Chilkat Valley News - Serving Haines and Klukwan, Alaska since 1966

By CVN Staff 

Borough officials lobby in D.C.


June 10, 2010

The Haines Borough recently spent $7,500 sending three leaders on a lobbying trip to Washington, D.C. The money was well spent, according to Mayor Jan Hill, assemblyman Jerry Lapp and facilities manager Brad Maynard, who made the four-day trip.

The group met with U.S.senators Lisa Murkowski and Mark Begich and staff of U.S. Rep. Don Young. Other meetings included with U.S. Army Corps of Engineers officials, National Association of Counties, and officials with the Alaska governor’s office based in Washington.

The most significant news of the trip was learning that harbor expansion funding may be forthcoming.

"We got very positive feedback that barring a similar situation as last year when there was a stop to the new-start money, we’re eligible for funding. The boat harbor is a top priority for all of our Congressional delegation," Hill said.

Maynard was able to ask questions about details about the harbor project that have changed since the borough’s last trip to Washington a year ago, she said.

The delegation’s second priority for Haines is securing money to replace aging asbestos water pipes in the townsite.

Borough officials also met with Alaska officials based in Washington about the town’s role in a possible natural gas pipeline project. "They’re all aware we have deep water port. But they’re still using the word ‘if’ the project moves forward. They’re optimistic but they can’t say until it’s a done deal."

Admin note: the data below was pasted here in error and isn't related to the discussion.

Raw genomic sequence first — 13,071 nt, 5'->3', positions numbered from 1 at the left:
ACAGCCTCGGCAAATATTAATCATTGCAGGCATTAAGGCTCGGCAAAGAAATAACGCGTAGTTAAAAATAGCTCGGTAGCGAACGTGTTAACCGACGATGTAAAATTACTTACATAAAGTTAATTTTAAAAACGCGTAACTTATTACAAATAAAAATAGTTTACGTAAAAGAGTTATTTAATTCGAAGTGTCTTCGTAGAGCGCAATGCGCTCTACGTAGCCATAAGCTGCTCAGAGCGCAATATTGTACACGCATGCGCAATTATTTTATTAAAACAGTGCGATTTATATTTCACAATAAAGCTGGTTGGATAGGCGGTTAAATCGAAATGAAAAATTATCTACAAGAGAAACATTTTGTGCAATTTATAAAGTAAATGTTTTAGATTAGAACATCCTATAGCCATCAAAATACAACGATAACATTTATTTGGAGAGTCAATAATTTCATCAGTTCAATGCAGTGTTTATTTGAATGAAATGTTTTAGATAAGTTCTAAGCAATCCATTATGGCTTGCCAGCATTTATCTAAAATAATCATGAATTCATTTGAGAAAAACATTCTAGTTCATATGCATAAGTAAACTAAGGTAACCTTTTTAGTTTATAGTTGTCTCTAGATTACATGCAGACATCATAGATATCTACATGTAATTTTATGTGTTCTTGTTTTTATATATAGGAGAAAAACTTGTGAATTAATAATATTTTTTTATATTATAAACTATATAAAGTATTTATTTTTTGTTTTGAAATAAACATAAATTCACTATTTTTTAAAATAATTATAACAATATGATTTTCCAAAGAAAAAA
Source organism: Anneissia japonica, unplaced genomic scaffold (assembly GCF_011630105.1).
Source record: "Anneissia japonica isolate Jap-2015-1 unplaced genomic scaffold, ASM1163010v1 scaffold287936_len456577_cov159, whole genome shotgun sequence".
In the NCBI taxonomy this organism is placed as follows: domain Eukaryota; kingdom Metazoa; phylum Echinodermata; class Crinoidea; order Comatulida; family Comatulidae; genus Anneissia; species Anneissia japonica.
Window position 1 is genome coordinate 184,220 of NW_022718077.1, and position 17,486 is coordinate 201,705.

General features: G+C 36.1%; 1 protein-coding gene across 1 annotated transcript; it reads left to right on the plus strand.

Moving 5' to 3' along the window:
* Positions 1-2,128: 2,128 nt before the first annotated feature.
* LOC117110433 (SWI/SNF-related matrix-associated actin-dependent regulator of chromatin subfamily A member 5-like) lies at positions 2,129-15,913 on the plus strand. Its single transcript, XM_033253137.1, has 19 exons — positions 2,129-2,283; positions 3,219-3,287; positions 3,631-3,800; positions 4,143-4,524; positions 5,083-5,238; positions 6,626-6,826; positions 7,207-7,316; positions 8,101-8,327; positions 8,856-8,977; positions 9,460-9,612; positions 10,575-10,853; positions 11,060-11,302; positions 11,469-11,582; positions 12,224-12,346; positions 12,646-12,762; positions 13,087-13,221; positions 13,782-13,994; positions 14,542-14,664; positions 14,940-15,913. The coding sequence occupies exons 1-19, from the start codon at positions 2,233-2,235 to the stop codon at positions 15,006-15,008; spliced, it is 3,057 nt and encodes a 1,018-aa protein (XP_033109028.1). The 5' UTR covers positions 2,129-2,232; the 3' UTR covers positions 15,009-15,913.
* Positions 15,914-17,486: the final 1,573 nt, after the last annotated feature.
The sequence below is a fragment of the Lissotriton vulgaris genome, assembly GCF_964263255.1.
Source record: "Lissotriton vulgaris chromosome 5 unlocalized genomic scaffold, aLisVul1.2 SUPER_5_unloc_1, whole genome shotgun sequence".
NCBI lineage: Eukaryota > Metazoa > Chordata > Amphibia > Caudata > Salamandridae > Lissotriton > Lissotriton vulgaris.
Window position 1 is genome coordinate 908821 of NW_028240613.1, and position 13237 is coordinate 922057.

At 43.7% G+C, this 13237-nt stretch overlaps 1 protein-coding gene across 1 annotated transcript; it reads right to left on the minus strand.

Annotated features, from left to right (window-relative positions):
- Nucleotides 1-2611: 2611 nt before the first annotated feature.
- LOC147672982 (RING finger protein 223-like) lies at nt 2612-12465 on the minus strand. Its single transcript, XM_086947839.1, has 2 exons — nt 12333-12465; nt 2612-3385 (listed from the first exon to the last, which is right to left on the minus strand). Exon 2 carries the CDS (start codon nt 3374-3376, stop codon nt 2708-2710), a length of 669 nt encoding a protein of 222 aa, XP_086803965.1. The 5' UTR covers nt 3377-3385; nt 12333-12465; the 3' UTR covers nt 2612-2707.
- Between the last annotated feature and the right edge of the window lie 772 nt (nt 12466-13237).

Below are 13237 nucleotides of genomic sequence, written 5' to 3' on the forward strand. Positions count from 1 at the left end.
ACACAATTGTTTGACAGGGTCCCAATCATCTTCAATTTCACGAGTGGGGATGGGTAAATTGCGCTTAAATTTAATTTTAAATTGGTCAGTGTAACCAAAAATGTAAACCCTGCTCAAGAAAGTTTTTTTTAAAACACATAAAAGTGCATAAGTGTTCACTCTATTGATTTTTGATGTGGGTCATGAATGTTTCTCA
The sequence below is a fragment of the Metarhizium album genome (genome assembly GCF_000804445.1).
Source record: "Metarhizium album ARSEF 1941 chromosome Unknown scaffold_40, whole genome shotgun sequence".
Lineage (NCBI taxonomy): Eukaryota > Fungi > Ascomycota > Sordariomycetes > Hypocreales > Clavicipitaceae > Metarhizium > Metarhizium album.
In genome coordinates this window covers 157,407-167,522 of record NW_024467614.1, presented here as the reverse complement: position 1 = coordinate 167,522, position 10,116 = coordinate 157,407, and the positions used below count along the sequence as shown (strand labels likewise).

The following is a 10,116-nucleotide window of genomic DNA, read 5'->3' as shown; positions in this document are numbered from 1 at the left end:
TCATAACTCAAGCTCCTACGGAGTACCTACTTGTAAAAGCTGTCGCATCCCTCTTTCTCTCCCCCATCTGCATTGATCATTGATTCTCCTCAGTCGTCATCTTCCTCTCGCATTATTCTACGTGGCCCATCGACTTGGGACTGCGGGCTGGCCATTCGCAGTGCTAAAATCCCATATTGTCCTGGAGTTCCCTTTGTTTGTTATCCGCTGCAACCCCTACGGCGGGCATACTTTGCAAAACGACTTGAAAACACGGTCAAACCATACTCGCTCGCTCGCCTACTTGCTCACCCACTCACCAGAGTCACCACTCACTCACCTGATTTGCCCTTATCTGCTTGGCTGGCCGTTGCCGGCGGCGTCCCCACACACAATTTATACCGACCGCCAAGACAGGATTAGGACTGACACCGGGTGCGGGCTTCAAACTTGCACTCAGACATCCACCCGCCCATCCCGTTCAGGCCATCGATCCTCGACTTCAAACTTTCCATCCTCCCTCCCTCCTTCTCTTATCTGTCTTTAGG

Hill characterized borough investment in the project as a chicken-egg situation. "We want to be prepared for the project but you don’t want to invest too much until you’re sure it’s going to happen. That’s why some of these questions are ambiguous, because we don’t have any guarantees."

Although the borough spends $50,400 annually for Washington, D.C-lobbyist Brad Gilman, it’s important that elected leaders have face time with Washington leaders as well.

"I know as Mayor, when you’re sitting across the table from constituents, it makes a difference. When people come to my office, I appreciate hearing what’s on their mind. People can sit in the coffee shop and complain but the reality is, to make change, you need to go talk to the people who make the decisions. It’s a public process."

Lapp said the give-and-take between borough leaders and national officials at such meetings is important. "When you’re there in person, you can explain things they don’t understand."

Explaining maps, for example, was important for Congressional leaders to comprehend changes in harbor plans. It was also good for showing plans for lands around Lutak Dock if Haines is used as a staging area for a gas pipeline.

"It helped show our plans if we start hauling freight in terms of what we have for shipping and storage of pipe. It was good for them to see that."

"Once in a while a face-to-face meeting is good thing. You probably wouldn’t want to do it more than once a year," Lapp said.


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